If you’ve ever been to a pow-wow or listened to Native American music, you’ve probably heard the great big sound of a group drum, called a pow-wow drum. Here’s a craft that will allow you to recreate the type of drumming done at pow-wows and get the experience of making that type of music together with your family and friends.
What’s A Traditional Pow-Wow Drum?
In the photo below, you can see the Seven Cedars Women’s drum group and their very special drum. You’ll notice everyone sits around the drum and each person has their own drum beater. When they play, everyone strikes the drum at the same time and the sound is incredibly loud and powerful. It creates wonderful music for listening and dancing as well.
A Frameless Pow-Wow Drum
A Native American historian named Tom Bee says that the first big drums were probably made only from an animal skin. Because our ancestors would have been frequently on the move and traveling from one area to another, they could not carry a large heavy drum with a big wooden frame. So, instead, they would carry a large animal skin and their own drum beaters. When they wanted to make music, they could sit in a circle and each one would hold the drum in one hand and strike with the other hand. Perhaps this is the story of how the first pow-wow drum was born!
How Do You Make It?
You can make your own version of this pow-wow drum by using any sturdy or durable fabric like vinyl, suede, leather or fake skin from a fabric store. A strong plastic tablecloth or tarp will work as well. Simply cut the fabric into a shape that resembles a large animal skin and decorate, if you like. If you draw on the face of the drum, you can use images that are meaningful to you, like animals that you find inspirational or images such as the sun or the stars.
And then, each person who will play the pow-wow drum will need a drum beater. You can find an easy drum beater craft in the links below.
Playing the Drum
Just like in the time of our ancestors, you can sit around the pow-wow drum and make music. Pow-wow drumming is done with all drummers playing together. Everyone’s stick should strike the drum at the very same time. It makes for a powerful sound and shows how any activity can be stronger when it is powered by cooperation and created by the joining of many hearts and minds as one.
If you check out the links below, you can hear the Starfeather drum group from the Jemez Pueblo. You can also drum along to this song called: “Ride, Horse, Ride”. This song was recorded with a smaller pueblo drum but keeps a great beat and shares a message of how animals can inspire and teach us.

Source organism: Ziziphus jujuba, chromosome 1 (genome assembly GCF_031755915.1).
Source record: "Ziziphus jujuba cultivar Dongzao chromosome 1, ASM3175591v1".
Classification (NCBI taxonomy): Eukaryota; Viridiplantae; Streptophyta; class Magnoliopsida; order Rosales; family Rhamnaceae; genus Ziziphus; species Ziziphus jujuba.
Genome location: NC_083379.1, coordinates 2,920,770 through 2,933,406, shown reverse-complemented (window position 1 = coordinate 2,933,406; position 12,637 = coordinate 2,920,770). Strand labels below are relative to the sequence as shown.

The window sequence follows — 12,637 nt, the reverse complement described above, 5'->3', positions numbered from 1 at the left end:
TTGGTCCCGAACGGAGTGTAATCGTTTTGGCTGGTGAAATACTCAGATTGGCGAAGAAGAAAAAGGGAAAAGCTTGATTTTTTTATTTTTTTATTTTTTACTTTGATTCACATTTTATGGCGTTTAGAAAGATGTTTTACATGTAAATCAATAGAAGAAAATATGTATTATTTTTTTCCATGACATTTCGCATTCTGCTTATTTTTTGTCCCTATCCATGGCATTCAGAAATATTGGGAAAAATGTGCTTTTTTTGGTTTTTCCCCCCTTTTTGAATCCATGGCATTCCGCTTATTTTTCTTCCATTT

Learn More About Native American Culture
Please stay tuned to this series for more great articles on Native American topics for children. Check out the links below as well as resources in your area such as Native American museums and cultural groups. And don’t forget the give-aways and prizes here – they are a wonderful way to understand and share the beauty and value of the very diverse “first peoples” of North America and of the world!
Links and Resources
Hear the Starfeather Drum Group
You Are Welcome At A Native American Pow-Wow (Post on Pow-Wow Etiquette)
Welcome to our second annual celebration of Native American Heritage Month! All month long we’ll be sharing posts about sharing these rich cultures with kids. Find our full schedule of posts below, and don’t forget to link up your own as well! We’ll also be having a big giveaway (details coming soon!) You can find even more ideas on our Native/Indigenous Cultures Pinterest board:
Crafty Moms Share
Discovering the World Through My Son’s Eyes
The Mommy Factor
Creative World of Varya
Castle View Academy
Back of the TapTap
Enter Our Giveaway!
Grand Prize Package
From Five Star Publications: Nanisé, a Navajo Herbal (US Shipping Only)
First Prize Package
$50 Gift Certificate to Zazzle
From Wisdom Tales Press: Red Cloud’s War (US Shipping Only)
Second Prize Package
From Daria – World Music for Children: Handmade owl pottery from the Jemez Pueblo (US Shipping Only)
From Birchbark Books: The Birchbark House (US Shipping Only)
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Link up your own posts on sharing Native American heritage with kids!